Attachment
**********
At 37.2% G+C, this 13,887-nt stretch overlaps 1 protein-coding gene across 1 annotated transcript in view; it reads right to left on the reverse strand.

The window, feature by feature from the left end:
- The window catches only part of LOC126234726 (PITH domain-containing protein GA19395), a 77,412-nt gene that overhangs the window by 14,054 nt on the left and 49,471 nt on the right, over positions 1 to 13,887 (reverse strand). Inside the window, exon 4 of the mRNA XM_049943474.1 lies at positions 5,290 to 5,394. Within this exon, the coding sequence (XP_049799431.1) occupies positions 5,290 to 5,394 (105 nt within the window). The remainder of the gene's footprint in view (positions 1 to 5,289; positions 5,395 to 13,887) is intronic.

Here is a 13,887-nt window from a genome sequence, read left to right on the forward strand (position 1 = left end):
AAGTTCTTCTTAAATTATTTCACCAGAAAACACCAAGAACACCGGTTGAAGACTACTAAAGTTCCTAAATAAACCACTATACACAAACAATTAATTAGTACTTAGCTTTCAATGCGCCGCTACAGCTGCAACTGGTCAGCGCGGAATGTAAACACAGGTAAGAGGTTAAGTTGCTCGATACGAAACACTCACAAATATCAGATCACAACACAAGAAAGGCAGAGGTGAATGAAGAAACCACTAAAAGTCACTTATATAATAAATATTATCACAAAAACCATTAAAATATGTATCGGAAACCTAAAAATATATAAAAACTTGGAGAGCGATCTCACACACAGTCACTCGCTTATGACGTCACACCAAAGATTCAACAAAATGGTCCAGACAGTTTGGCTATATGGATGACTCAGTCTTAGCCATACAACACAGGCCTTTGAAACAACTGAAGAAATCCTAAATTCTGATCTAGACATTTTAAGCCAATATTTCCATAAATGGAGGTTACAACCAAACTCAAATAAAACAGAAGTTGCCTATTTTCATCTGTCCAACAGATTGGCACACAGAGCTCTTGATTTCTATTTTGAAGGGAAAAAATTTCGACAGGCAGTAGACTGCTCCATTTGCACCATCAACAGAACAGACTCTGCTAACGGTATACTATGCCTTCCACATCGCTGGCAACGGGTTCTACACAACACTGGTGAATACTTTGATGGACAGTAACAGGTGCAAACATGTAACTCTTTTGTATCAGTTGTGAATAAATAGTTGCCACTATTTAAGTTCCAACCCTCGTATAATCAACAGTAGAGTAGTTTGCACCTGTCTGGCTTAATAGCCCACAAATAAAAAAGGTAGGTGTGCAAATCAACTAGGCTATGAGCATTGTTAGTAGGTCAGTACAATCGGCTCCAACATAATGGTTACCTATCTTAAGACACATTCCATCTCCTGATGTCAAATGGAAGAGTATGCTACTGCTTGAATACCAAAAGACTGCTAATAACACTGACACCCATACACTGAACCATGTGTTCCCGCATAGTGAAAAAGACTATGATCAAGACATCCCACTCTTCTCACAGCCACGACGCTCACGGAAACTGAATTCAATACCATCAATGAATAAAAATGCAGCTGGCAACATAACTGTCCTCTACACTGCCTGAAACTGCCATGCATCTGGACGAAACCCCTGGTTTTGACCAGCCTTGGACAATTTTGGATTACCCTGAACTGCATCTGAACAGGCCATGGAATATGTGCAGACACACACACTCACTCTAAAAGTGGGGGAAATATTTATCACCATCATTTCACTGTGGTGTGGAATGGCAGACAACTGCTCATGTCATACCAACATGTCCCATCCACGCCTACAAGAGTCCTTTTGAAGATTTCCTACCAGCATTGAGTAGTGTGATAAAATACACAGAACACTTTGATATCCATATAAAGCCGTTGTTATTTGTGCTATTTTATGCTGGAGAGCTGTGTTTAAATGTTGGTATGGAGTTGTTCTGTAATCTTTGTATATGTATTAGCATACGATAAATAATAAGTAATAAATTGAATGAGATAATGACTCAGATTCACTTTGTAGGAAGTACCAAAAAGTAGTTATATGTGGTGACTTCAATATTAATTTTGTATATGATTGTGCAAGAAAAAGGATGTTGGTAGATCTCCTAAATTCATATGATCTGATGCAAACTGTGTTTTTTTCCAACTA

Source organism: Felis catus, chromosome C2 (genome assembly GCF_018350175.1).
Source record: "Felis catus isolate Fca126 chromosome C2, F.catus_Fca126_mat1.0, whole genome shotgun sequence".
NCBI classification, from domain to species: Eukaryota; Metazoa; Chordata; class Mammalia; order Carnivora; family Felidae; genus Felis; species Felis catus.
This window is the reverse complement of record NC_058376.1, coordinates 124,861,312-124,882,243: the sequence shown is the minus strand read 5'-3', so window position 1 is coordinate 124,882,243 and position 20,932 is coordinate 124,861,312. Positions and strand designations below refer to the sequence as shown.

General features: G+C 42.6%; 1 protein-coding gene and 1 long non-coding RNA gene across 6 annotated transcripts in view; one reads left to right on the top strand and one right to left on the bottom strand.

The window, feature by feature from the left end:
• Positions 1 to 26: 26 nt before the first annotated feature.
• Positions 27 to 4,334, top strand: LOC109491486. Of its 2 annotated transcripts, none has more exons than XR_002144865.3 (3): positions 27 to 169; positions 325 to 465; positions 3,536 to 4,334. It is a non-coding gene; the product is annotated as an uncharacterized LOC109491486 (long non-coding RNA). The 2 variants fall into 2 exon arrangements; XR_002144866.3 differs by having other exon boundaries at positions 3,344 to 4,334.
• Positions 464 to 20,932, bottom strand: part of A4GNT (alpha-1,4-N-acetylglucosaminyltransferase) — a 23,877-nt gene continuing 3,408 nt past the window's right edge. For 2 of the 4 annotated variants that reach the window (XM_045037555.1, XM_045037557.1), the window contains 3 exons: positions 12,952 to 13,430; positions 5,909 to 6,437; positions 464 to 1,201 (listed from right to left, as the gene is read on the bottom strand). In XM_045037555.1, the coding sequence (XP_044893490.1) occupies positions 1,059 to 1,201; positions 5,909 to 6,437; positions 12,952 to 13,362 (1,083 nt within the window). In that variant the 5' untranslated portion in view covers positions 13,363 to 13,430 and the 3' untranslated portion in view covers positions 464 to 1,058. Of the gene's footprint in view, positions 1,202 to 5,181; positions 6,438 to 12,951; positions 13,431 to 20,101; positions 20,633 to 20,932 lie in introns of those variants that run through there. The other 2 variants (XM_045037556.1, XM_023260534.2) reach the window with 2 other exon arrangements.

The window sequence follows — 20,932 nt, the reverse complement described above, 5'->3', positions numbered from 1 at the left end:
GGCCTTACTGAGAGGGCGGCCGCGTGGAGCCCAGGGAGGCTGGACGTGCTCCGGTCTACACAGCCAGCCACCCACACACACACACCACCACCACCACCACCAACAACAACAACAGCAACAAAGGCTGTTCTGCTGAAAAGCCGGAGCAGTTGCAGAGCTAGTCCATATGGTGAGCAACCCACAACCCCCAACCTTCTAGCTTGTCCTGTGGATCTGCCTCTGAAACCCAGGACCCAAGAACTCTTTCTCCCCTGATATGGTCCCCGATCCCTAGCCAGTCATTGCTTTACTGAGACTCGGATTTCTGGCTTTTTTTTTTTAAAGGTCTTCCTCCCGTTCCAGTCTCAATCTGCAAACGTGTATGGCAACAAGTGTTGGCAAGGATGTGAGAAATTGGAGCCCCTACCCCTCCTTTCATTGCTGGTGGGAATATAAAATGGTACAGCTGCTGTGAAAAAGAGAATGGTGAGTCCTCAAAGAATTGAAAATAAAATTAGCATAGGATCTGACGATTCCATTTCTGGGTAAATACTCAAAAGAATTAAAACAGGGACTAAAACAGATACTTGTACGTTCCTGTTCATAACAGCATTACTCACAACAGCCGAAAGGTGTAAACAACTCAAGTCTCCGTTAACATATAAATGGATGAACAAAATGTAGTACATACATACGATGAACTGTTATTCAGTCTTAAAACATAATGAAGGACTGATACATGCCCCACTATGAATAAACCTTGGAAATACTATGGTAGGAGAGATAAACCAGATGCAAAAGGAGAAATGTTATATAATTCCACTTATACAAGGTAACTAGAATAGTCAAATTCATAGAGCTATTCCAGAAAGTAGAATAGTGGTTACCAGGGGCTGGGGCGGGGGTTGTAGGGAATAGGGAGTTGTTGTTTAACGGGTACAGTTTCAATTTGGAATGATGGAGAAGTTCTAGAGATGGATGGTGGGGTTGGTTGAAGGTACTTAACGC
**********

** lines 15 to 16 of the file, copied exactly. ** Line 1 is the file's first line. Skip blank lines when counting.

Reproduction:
The window sequence follows — 20,932 nt, the reverse complement described above, 5'->3', positions numbered from 1 at the left end:
GGCCTTACTGAGAGGGCGGCCGCGTGGAGCCCAGGGAGGCTGGACGTGCTCCGGTCTACACAGCCAGCCACCCACACACACACACCACCACCACCACCACCAACAACAACAACAGCAACAAAGGCTGTTCTGCTGAAAAGCCGGAGCAGTTGCAGAGCTAGTCCATATGGTGAGCAACCCACAACCCCCAACCTTCTAGCTTGTCCTGTGGATCTGCCTCTGAAACCCAGGACCCAAGAACTCTTTCTCCCCTGATATGGTCCCCGATCCCTAGCCAGTCATTGCTTTACTGAGACTCGGATTTCTGGCTTTTTTTTTTTAAAGGTCTTCCTCCCGTTCCAGTCTCAATCTGCAAACGTGTATGGCAACAAGTGTTGGCAAGGATGTGAGAAATTGGAGCCCCTACCCCTCCTTTCATTGCTGGTGGGAATATAAAATGGTACAGCTGCTGTGAAAAAGAGAATGGTGAGTCCTCAAAGAATTGAAAATAAAATTAGCATAGGATCTGACGATTCCATTTCTGGGTAAATACTCAAAAGAATTAAAACAGGGACTAAAACAGATACTTGTACGTTCCTGTTCATAACAGCATTACTCACAACAGCCGAAAGGTGTAAACAACTCAAGTCTCCGTTAACATATAAATGGATGAACAAAATGTAGTACATACATACGATGAACTGTTATTCAGTCTTAAAACATAATGAAGGACTGATACATGCCCCACTATGAATAAACCTTGGAAATACTATGGTAGGAGAGATAAACCAGATGCAAAAGGAGAAATGTTATATAATTCCACTTATACAAGGTAACTAGAATAGTCAAATTCATAGAGCTATTCCAGAAAGTAGAATAGTGGTTACCAGGGGCTGGGGCGGGGGTTGTAGGGAATAGGGAGTTGTTGTTTAACGGGTACAGTTTCAATTTGGAATGATGGAGAAGTTCTAGAGATGGATGGTGGGGTTGGTTGAAGGTACTTAACGC